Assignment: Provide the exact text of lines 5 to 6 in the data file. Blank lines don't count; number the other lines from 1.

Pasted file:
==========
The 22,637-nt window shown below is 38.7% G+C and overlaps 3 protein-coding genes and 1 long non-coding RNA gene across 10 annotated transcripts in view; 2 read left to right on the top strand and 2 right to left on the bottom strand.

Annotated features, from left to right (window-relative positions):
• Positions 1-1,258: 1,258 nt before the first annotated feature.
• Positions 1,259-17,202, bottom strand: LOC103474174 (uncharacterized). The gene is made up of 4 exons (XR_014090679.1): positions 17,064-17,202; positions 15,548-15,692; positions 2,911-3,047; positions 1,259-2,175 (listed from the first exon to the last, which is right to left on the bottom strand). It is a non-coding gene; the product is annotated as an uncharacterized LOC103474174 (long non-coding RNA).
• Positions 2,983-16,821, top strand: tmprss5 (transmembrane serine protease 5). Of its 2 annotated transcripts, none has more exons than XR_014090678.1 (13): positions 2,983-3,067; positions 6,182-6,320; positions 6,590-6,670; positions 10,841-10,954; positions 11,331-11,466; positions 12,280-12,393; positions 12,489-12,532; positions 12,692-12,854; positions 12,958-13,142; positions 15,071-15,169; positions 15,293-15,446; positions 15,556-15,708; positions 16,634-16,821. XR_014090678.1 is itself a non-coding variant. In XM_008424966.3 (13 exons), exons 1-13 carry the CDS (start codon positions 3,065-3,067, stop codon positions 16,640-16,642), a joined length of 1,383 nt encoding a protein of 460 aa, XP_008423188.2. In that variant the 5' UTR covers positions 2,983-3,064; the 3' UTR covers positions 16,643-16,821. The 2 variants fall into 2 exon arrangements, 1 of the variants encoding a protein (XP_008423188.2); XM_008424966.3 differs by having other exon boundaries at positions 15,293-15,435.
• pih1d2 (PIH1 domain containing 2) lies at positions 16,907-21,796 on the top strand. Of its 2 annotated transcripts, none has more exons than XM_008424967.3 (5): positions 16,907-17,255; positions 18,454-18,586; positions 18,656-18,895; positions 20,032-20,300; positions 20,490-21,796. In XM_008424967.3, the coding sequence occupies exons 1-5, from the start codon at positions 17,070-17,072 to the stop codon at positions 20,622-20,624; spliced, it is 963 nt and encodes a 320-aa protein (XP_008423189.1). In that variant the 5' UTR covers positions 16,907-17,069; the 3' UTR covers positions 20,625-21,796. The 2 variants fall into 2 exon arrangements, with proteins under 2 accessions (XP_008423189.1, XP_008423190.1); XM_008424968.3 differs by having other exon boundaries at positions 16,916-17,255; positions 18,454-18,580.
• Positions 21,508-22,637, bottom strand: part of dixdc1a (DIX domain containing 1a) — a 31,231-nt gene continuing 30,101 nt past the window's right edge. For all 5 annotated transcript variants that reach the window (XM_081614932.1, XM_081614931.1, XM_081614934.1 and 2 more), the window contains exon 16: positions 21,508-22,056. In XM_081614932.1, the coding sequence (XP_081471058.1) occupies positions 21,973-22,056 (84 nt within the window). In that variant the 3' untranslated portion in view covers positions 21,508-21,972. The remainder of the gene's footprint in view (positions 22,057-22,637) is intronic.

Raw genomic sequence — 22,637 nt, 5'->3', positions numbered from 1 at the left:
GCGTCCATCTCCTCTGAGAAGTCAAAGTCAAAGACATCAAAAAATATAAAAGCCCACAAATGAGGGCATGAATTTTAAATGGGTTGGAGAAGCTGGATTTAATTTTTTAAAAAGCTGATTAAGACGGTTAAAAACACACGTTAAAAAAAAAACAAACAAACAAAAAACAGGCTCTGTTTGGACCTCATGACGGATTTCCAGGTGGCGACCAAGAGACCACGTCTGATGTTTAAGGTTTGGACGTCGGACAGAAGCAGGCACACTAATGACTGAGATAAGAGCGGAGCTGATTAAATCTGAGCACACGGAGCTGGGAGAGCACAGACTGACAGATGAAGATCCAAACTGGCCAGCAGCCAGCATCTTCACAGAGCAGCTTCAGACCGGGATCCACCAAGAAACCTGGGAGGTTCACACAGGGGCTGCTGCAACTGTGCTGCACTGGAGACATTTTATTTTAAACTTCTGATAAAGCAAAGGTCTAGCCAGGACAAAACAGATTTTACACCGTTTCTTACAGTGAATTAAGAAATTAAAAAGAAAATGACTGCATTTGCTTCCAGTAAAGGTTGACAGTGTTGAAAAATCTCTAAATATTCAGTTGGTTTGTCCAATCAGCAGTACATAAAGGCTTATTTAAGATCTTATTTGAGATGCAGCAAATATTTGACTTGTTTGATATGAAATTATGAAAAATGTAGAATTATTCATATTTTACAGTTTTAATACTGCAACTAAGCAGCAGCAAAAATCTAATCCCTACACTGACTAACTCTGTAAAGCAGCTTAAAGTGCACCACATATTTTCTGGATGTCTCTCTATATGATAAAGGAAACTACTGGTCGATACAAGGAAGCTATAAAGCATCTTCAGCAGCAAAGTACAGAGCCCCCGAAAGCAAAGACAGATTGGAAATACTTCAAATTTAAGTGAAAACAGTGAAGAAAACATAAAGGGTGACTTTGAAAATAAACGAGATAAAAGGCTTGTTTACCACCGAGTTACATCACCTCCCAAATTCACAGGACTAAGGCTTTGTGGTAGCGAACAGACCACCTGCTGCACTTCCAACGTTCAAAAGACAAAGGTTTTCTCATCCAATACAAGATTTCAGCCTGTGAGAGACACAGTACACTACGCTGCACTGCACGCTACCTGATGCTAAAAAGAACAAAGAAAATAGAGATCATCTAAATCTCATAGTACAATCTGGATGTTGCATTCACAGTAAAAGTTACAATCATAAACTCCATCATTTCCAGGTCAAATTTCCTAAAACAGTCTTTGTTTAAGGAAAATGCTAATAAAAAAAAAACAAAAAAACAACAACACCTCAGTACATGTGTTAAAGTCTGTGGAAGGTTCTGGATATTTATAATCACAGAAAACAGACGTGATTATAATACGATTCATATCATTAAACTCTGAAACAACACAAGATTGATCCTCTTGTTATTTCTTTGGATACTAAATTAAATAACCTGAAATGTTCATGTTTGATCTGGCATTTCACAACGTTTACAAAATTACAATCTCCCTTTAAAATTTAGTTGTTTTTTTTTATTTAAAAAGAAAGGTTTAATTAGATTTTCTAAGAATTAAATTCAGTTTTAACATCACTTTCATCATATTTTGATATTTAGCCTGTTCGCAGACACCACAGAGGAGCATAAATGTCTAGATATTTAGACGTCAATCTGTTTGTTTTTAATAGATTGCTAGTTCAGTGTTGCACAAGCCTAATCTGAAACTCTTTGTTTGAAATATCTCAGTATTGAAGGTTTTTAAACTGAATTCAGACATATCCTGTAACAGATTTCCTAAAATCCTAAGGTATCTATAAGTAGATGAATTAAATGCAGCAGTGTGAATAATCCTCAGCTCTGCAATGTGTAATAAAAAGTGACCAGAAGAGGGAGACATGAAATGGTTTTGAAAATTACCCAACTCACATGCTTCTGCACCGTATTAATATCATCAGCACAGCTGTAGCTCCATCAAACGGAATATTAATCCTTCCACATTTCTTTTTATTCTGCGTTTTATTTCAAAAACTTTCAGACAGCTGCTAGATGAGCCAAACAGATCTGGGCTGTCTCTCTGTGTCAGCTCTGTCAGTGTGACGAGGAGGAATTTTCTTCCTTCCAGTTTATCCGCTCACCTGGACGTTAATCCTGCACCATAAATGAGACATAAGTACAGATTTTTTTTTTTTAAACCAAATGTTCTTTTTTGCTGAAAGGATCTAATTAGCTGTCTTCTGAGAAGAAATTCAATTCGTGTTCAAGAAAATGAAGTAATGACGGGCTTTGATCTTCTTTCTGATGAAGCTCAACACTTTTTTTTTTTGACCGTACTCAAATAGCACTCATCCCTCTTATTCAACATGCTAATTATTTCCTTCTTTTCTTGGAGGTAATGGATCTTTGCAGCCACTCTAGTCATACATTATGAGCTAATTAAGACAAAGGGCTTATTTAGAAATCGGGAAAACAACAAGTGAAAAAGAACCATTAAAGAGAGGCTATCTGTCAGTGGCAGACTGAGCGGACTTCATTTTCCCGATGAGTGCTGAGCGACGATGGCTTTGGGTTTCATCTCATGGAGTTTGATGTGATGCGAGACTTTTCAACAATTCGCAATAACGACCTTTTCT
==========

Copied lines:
• Positions 2,983-16,821, top strand: tmprss5 (transmembrane serine protease 5). Of its 2 annotated transcripts, none has more exons than XR_014090678.1 (13): positions 2,983-3,067; positions 6,182-6,320; positions 6,590-6,670; positions 10,841-10,954; positions 11,331-11,466; positions 12,280-12,393; positions 12,489-12,532; positions 12,692-12,854; positions 12,958-13,142; positions 15,071-15,169; positions 15,293-15,446; positions 15,556-15,708; positions 16,634-16,821. XR_014090678.1 is itself a non-coding variant. In XM_008424966.3 (13 exons), exons 1-13 carry the CDS (start codon positions 3,065-3,067, stop codon positions 16,640-16,642), a joined length of 1,383 nt encoding a protein of 460 aa, XP_008423188.2. In that variant the 5' UTR covers positions 2,983-3,064; the 3' UTR covers positions 16,643-16,821. The 2 variants fall into 2 exon arrangements, 1 of the variants encoding a protein (XP_008423188.2); XM_008424966.3 differs by having other exon boundaries at positions 15,293-15,435.
• pih1d2 (PIH1 domain containing 2) lies at positions 16,907-21,796 on the top strand. Of its 2 annotated transcripts, none has more exons than XM_008424967.3 (5): positions 16,907-17,255; positions 18,454-18,586; positions 18,656-18,895; positions 20,032-20,300; positions 20,490-21,796. In XM_008424967.3, the coding sequence occupies exons 1-5, from the start codon at positions 17,070-17,072 to the stop codon at positions 20,622-20,624; spliced, it is 963 nt and encodes a 320-aa protein (XP_008423189.1). In that variant the 5' UTR covers positions 16,907-17,069; the 3' UTR covers positions 20,625-21,796. The 2 variants fall into 2 exon arrangements, with proteins under 2 accessions (XP_008423189.1, XP_008423190.1); XM_008424968.3 differs by having other exon boundaries at positions 16,916-17,255; positions 18,454-18,580.